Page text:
Filed under: Arts, creativity, humour, life, Scotland, theatre | Tags: cora bissett, Emma Pollock, fringe, Ricky Ross, Scottish Theatre, theatre, Withered hand
What gets you through that odd time between midnight and 4am (the most common time for people to die in their sleep – and known as the hour of souls)?
That’s what Cora Bissett explores in this part hilarious, part melancholic exploration of life in Glasgow, although it could be any city in the world really.
It came to the Edinburgh Fringe on the back of rave reviews and awards and I can tell you they are justified.
There was no programme handed out so I can’t be sure who was performing but they ranged from a babe in arms to a bunch of thirty/forty somethings.
This band of troubadors included actors, singers, musicians, dancers and gymnasts and feels like a modern day Chaucer’s tales. It’s all supported by a, sometimes beautiful, video backdrop that blends effortlessly into the action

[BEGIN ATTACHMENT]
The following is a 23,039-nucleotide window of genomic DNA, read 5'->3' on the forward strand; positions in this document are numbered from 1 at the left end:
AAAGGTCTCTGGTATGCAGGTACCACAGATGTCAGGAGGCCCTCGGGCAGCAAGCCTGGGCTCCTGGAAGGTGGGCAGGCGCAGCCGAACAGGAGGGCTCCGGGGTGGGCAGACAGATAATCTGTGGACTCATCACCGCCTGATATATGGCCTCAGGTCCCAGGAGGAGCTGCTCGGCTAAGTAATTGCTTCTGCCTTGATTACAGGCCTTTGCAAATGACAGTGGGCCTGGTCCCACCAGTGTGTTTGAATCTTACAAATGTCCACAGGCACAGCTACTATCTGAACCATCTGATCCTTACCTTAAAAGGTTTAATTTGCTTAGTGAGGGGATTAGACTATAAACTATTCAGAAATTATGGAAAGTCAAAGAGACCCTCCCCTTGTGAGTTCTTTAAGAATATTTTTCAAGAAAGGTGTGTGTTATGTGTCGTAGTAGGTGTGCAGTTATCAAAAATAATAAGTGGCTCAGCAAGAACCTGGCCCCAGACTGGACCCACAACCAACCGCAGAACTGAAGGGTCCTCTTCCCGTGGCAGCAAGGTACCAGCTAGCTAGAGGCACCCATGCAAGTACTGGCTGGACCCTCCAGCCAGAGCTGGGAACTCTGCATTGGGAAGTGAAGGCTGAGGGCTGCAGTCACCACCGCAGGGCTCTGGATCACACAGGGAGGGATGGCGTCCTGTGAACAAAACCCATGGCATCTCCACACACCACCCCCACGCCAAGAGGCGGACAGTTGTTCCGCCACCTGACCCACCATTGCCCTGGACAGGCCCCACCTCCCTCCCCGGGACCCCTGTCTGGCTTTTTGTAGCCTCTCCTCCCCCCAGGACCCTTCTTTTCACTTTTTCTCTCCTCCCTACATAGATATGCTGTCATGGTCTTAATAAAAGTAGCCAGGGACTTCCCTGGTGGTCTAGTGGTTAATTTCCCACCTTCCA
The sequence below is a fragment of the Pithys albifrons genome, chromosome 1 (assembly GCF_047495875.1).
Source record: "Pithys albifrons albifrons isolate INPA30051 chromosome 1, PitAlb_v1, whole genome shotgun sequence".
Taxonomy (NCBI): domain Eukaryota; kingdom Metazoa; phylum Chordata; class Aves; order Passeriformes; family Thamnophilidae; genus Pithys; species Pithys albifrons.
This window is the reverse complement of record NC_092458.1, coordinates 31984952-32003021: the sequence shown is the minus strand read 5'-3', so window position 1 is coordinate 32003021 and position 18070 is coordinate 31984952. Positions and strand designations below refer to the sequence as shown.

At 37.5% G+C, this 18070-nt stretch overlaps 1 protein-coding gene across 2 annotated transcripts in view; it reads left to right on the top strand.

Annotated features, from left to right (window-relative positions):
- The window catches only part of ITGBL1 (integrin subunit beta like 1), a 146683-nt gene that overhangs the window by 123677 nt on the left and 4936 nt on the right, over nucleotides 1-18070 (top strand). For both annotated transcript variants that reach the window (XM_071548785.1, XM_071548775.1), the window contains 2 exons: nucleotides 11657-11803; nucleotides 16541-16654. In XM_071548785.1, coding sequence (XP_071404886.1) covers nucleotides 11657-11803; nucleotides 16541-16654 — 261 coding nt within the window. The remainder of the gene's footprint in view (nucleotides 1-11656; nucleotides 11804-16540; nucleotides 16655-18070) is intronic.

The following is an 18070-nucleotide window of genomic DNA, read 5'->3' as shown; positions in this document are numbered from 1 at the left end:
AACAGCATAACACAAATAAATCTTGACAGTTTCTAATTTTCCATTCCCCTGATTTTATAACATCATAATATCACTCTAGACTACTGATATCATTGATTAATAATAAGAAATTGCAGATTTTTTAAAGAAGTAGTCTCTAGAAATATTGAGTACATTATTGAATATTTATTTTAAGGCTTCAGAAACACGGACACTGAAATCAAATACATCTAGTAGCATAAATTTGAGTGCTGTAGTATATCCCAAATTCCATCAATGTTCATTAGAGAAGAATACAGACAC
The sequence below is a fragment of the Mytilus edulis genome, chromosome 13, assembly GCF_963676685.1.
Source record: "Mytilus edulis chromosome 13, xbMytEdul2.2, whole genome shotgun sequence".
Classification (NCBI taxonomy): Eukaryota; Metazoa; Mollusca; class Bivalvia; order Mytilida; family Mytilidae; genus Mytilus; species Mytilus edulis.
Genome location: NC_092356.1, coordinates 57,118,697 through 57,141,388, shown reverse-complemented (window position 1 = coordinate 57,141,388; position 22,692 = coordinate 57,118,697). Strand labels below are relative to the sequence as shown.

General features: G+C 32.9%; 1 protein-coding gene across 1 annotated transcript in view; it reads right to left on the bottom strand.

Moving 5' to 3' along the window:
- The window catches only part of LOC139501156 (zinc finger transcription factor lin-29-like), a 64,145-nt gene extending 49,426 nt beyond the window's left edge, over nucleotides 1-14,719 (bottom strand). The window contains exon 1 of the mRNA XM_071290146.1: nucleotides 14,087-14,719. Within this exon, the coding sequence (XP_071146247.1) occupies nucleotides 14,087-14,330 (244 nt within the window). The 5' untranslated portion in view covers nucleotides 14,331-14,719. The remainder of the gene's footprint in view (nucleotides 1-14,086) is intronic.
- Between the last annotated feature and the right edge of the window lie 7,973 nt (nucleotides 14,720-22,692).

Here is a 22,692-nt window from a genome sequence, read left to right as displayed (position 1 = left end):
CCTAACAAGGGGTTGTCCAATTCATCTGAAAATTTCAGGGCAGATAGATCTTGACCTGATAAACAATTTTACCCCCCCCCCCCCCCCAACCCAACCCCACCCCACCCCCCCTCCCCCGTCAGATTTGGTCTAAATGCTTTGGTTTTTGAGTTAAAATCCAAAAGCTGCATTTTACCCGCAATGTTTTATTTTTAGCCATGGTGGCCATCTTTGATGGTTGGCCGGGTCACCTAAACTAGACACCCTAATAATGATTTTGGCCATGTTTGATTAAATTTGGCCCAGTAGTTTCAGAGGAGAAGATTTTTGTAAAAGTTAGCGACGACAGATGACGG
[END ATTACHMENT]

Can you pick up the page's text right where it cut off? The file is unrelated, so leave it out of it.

I counted 22 performers at the curtain call (to a standing ovation) including the aforementioned Cora Bissett (Roadkill).
This is more of a polemic on life in Scotland and a curation of Scottish culture than a story as such.
And the result is a thing of great beauty.
“Chips and Cheese” a late night drinking song had me rolling in the aisles but the closing number that spelled the end of the night, and indeed life itself, was hauntingly beautiful.
The great and the good of Scottish music were involved in creating the show; Withered Hand, Emma Pollock, Ricky Ross, Rachel Sermani, Errors, Swimmer One, RM Hubbard to name but a few and it’s nothing if not eclectic. You might have thought that would make for a hotch potch of styles but it all knits together beautifully.
There are two moments of aerial acrobatics (in very different styles) that are simply breathtaking and in the second case deeply poignant.
Without ever reverting to kitsch or kailyard or tradition of any sort this performance brews up an homage to Scottish culture that is right on the money for the 21st century. It’s the sort of thing that, on a good day, National Theatre of Scotland embraces so well and this is right up there with the very best of what NToS does.